Understanding Success Criterion 2.2.2 Pause, Stop, Hide

Understanding Success Criterion 2.2.2 Pause, Stop, Hide

The purpose of this success criteria is to prevent users from getting distracted while they are interacting with a Web page.

Official Requirements

Success Criterion 2.2.2 Pause, Stop, Hide (Level A): For moving, blinking, scrolling, or auto-updating information, all of the following are true:

Moving, Blinking, Scrolling

For any moving, blinking or scrolling information that (1) starts automatically, (2) lasts more than five seconds, and (3) is presented in parallel with other content, there is a mechanism for the user to pause, stop, or hide it unless the movement, blinking, or scrolling is part of an activity where it is essential; and


For any auto-updating information that (1) starts automatically and (2) is presented in parallel with other content, there is a mechanism for the user to pause, stop, or hide it or to control the frequency of the update unless the auto-updating is part of an activity where it is essential.

Note – 

1. For requirements related to flickering or flashing content, refer to Guideline 2.3.

2. Since any content that does not meet this success criterion can interfere with a user’s ability to use the whole page, all content on the Web page (whether it is used to meet other success criteria or not) must meet this success criterion. See Conformance Requirement 5: Non-Interference.

3. Content that is updated periodically by software or that is streamed to the user agent is not required to preserve or present information that is generated or received between the initiation of the pause and resuming presentation, as this may not be technically possible, and in many situations could be misleading to do so.

4. An animation that occurs as part of a preload phase or similar situation can be considered essential if interaction cannot occur during that phase for all users and if not indicating progress could confuse users or cause them to think that content was frozen or broken.

Why is it required?

Moving, Blinking or Scrolling content can be a huge distraction to a large number of people. Persons having cognitive impairments, especially the ones with Attention Deficit Disorders, would usually be sensitive to moving, blinking or scrolling content. Content that moves or updates itself automatically is a hurdle to those who have trouble reading stationary textual information quickly. It also applies to those who find it hard to place/track moving objects and the people who use screen readers. For people who use screen readers this is a matter of great concern because the content can disappear before the screen reader has had time to read it.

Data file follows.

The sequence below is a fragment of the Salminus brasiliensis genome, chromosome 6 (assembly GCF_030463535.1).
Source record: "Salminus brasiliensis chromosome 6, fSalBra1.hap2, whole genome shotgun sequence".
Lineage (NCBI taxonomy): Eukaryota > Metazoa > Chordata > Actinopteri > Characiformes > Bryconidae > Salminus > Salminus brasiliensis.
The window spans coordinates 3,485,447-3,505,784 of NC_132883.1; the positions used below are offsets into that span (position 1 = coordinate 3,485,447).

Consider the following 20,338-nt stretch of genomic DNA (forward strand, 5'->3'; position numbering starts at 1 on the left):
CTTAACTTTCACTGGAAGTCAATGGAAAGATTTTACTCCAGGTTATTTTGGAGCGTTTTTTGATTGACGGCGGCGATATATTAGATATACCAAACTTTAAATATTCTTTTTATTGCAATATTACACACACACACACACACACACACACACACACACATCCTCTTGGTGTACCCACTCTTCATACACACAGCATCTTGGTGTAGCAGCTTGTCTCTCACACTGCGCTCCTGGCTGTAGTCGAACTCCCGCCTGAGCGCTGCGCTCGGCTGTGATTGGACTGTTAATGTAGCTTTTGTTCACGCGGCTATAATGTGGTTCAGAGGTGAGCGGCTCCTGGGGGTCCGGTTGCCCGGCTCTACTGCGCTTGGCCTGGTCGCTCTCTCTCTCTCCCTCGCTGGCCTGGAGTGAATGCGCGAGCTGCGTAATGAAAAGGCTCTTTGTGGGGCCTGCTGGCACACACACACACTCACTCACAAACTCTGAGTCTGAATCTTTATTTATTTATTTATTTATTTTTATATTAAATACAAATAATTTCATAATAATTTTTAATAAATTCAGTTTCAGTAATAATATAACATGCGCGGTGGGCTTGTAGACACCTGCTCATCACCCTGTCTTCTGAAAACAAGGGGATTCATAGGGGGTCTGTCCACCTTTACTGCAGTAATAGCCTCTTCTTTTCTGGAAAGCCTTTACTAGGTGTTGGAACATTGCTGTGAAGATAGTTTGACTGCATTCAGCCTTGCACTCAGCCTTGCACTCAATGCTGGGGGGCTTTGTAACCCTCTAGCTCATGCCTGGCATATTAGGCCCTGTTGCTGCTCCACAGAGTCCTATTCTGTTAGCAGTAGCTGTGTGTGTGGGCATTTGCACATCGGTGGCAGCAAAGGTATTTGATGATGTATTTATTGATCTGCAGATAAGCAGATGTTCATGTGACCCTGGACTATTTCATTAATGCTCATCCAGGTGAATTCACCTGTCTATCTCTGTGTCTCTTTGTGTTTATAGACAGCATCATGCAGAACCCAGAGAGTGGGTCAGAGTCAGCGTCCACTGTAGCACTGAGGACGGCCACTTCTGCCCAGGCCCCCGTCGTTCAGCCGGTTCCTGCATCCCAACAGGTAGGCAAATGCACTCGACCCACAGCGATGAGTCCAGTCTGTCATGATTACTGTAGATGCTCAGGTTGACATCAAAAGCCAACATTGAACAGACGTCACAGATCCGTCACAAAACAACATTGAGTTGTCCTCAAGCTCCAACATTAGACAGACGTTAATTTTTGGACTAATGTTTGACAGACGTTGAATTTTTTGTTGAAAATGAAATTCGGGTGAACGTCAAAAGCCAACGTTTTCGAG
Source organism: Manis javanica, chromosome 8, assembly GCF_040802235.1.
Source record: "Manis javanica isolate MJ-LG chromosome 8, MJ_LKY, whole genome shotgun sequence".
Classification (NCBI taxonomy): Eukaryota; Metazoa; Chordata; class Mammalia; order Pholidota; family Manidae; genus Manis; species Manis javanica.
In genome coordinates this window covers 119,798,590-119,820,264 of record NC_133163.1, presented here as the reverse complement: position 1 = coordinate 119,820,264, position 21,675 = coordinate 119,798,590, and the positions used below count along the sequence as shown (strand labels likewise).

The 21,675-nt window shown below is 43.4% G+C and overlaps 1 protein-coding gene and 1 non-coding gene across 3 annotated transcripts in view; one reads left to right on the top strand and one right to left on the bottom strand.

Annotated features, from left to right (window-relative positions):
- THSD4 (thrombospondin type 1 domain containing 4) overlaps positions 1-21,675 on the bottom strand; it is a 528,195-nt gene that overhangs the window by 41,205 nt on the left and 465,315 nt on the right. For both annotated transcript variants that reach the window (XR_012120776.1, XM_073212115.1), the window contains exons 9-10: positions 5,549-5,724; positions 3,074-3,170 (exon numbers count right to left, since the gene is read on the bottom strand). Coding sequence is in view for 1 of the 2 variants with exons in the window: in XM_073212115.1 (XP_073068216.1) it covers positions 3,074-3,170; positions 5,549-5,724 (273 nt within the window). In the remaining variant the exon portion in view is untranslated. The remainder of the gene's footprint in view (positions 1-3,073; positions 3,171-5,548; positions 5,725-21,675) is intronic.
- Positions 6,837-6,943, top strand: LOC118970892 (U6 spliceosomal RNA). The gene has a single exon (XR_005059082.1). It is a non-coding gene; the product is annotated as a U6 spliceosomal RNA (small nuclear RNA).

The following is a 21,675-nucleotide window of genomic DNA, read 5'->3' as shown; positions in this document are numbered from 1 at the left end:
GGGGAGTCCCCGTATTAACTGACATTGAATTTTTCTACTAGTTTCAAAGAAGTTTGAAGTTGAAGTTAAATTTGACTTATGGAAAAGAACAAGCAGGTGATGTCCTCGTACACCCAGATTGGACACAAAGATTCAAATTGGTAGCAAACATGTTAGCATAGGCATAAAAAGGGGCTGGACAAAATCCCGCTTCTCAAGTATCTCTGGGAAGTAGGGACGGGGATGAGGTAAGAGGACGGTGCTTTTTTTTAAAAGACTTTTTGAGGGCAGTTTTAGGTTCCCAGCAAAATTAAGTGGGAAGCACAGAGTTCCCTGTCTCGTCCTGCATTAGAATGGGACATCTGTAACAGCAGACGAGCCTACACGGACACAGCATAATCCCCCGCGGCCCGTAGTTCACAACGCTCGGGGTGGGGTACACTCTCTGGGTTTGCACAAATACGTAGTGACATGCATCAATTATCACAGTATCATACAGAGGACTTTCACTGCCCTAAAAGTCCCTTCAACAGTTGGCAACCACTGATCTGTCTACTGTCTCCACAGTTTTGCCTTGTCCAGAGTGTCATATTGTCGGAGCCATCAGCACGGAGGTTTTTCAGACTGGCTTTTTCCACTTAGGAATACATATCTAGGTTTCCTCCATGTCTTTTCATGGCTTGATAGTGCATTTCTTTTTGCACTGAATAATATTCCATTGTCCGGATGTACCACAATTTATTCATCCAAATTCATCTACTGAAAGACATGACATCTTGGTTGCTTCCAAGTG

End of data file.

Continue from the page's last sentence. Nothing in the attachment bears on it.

How do we fix it?

  • Provide users an option to pause and restart animation
  • Provide users an option to pause and restart auto-updating information
  • Design the animation in such a way that the motion stops on its own after 5 seconds
  • A “loading” animation can be considered essential if it doesn’t run in parallel with other content–ie, it’s the only content on the page, and is used to convey to the user that they need to wait until the content is fully loaded

Mistakes to avoid

  • If the content moves for more than five seconds but there is no option available for users to pause, stop or hide it


Understanding Success Criterion 2.2.2

Picture of Aditya Bikkani

Aditya Bikkani

Aditya is the COO of AELData, a growing technology company in the Digital Publishing and Education sectors. He is also an entrepreneur and founder of an accessibility tool called LERA. A W3C COGA (Cognitive and Learning Disabilities Accessibility) Community Member Aditya contributes to researching methodologies to improve web accessibility and usability for people with cognitive and learning disabilities.

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